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Economic Development of Central America Econ. 4200 - Spring 2004 – Dr. Taylor - page 144 / 153

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 Much of the assault on the forests typically has been dictated by economic necessity and/or greed. In one all-too-common scenario, a small- or middle-size cacao grower discovers that his crop has been decimated by a blight.

Confronted by disaster, he will usually farm the forest surrounding his property for timber and then torch the remainder. Ultimately, he will likely sell his land to a cattle rancher, who will transform what had once been rain forest or dry forest into pasture.

 In an effort to break this devastating pattern, the Costa Rican government has devised a workable plan to save the forests: Farmers are introduced to a variety of cash crops so that they will not be totally dependent on a single crop. Also, in the case of cacao, for example, the farmer will be provided with a disease or blight-resistant strain to lessen further the chances of crop losses and subsequent conversion of land to cattle pasture.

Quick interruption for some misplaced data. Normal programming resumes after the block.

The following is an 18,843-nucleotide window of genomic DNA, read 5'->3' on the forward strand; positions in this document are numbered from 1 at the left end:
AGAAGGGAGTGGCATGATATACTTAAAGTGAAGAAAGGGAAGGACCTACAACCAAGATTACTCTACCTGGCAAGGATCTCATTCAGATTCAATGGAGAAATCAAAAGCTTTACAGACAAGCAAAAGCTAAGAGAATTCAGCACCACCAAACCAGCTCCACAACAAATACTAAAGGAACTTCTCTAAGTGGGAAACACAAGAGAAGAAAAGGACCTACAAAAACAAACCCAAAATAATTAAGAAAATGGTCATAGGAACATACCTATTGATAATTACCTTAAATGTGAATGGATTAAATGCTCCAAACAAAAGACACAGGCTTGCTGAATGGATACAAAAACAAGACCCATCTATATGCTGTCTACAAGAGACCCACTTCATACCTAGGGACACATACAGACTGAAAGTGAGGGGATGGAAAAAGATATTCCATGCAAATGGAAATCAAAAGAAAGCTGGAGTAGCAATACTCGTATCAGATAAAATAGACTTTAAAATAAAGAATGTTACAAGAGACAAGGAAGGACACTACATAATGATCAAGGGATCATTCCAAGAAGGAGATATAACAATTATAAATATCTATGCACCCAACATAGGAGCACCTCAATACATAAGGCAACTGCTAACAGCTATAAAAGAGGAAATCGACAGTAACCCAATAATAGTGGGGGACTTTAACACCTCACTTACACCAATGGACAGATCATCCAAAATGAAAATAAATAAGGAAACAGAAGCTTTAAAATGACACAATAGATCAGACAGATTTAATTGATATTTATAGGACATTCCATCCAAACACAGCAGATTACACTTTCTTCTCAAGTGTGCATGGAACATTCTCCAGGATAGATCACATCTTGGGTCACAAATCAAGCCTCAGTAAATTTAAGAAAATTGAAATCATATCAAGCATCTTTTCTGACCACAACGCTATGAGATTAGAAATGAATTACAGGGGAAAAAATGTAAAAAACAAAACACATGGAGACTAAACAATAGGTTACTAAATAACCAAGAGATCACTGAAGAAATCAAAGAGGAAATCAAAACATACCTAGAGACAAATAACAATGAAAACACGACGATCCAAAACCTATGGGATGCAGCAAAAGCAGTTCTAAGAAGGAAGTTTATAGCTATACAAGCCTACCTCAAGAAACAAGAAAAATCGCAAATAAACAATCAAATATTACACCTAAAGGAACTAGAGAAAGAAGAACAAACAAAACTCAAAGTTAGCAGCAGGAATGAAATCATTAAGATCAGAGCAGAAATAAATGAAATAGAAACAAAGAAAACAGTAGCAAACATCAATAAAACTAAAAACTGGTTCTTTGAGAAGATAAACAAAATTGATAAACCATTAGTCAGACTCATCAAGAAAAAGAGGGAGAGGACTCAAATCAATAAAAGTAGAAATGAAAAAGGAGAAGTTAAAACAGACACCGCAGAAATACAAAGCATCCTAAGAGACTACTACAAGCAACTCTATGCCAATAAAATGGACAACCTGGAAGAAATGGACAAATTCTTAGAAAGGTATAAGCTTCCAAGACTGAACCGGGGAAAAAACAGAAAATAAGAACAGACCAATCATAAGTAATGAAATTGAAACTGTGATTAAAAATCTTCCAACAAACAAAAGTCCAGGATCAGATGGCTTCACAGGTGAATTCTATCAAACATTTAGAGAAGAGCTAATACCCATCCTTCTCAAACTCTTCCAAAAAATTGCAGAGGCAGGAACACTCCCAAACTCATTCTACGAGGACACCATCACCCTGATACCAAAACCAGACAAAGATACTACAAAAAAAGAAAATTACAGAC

All of this is supported by specially targeted state funding and an active public extension service.

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